On the other hand, if you use parchment strips to catch the messy smears of frosting at the edge of your layer cake, it’s probably best to discard those. Without exposure to heat, any milk or butter from the frosting remaining on the parchment after its wipe-down could prove problematic.

Along the same lines, if you use a sheet of parchment to roll out pie crust or knead bread dough (even a non-dairy dough) and then don’t bake on that parchment fairly soon (within a couple of hours), it shouldn’t be reused.

9" x 13" cake pan lined with parchment, part of a chocolate cake still in the pan, parchment covered with crumbs and stained with grease. PJ Hamel
Why line a non-stick pan with parchment? Because parchment both protects your pan and makes it easy to serve squares of tender sheet cake or sticky bars.

What about parchment you’ve used to bake a cake, brownies, bars, or other batter-based confections? Since it’ll no doubt be coated with the sticky residue of your cake or bars, as well as quite soggy, it would be hard to clean completely; best to discard.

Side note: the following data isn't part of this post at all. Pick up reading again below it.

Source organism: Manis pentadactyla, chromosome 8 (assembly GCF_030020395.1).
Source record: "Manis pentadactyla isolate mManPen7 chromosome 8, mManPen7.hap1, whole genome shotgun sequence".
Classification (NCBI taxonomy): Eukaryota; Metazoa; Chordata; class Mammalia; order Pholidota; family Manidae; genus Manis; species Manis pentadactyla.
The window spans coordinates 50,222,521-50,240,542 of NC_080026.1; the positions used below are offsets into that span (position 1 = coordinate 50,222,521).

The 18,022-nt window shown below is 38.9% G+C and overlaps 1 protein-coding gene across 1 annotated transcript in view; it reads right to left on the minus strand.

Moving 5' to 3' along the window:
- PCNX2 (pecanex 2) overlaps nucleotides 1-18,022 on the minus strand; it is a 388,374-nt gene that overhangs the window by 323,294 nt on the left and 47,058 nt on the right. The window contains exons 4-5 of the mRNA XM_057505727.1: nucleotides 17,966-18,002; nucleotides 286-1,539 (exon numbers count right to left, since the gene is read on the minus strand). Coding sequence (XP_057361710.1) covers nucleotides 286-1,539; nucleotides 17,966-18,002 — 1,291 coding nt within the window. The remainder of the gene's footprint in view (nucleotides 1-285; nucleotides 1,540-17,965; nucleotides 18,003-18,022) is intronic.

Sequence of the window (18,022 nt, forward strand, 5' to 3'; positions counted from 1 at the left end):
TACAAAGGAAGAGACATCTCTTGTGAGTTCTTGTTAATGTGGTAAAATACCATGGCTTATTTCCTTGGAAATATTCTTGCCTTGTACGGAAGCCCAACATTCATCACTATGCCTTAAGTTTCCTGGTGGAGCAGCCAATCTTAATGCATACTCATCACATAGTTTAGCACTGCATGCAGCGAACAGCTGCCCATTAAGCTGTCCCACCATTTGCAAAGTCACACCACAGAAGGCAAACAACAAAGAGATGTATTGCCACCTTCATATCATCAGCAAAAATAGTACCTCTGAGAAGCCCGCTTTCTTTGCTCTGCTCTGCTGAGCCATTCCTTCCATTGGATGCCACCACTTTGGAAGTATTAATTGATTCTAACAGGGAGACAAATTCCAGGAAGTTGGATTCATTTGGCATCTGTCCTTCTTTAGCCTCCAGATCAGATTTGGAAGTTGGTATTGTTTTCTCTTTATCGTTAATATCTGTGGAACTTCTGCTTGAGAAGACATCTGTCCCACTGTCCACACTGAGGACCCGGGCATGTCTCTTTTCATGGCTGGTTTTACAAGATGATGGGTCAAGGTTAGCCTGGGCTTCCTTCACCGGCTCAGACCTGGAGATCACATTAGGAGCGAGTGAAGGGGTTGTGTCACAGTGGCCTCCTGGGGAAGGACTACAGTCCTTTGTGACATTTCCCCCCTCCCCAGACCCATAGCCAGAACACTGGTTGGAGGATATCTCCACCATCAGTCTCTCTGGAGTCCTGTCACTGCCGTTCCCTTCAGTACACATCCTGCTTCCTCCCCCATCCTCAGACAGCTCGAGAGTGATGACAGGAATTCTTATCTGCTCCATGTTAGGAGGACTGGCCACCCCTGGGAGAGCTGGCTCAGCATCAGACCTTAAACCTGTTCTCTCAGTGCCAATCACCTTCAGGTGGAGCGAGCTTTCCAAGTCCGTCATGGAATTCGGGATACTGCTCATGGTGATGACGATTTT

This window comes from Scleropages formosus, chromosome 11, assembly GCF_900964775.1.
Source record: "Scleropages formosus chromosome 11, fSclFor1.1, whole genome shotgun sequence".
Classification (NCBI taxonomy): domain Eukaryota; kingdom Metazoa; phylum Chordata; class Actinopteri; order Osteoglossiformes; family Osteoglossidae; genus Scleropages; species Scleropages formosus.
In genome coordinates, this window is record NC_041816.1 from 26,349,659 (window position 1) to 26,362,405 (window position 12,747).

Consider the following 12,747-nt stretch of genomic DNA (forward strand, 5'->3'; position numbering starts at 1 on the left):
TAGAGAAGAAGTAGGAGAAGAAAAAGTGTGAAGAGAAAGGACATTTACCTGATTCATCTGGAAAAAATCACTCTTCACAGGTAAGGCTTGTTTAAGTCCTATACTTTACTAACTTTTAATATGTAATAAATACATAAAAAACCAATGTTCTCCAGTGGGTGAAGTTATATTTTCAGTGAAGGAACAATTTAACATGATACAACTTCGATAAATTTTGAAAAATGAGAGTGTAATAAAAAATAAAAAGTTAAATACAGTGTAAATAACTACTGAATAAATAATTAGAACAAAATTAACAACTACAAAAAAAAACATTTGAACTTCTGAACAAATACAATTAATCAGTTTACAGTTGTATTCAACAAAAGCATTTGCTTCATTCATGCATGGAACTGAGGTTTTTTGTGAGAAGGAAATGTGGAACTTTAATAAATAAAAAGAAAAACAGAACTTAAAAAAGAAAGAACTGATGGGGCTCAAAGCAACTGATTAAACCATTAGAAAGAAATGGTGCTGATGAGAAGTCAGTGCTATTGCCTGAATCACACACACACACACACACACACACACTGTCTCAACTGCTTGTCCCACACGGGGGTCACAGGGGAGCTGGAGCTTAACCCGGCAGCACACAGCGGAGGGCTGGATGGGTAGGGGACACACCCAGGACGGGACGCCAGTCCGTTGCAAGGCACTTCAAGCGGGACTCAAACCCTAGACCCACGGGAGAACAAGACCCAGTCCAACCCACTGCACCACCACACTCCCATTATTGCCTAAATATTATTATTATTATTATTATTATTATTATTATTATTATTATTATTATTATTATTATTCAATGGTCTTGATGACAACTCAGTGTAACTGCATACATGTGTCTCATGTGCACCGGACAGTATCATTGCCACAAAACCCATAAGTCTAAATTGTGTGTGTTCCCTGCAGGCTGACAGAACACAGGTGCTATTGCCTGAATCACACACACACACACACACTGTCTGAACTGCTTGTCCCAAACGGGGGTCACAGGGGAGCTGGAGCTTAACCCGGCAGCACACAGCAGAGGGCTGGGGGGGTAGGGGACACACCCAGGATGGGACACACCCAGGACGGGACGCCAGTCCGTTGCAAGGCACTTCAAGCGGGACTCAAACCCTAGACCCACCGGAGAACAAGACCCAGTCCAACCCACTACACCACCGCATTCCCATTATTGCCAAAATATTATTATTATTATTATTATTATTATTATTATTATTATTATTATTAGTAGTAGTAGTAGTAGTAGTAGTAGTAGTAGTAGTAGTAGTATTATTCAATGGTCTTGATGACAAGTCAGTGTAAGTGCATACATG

Bottom line: Reuse parchment only if it’s been baked on (rather than used in raw dough preparation and shaping); and only if it’s easy to wipe clean: which means no reusing parchment puddled with sticky, burned apple pie spillover!

How to reuse parchment

You’ve baked a batch of chocolate chip cookies on a fresh piece of parchment, and the parchment is marked with circular grease stains where the cookies rested, and perhaps some melted chocolate and a scattering of crumbs. Can this parchment be saved?

Absolutely. Simply wipe it down with a damp paper towel or, even better, a reusable bamboo-fiber cloth. (Heads up: At King Arthur, we only recommend the products that we, as bakers, truly love. When you buy through external links on our site, we may earn an affiliate commission.)

Store used parchment where it’ll get plenty of exposure to fresh air; this will help prevent the buildup of odors. I like to store my used parchment atop my stack of half-sheet pans; it’s out of the way, yet easy to grab when you need it.

Chocolate chip cookies on one side of a piece of parchment on a sheet pan; bare parchment showing grease rings where the cookies baked. PJ Hamel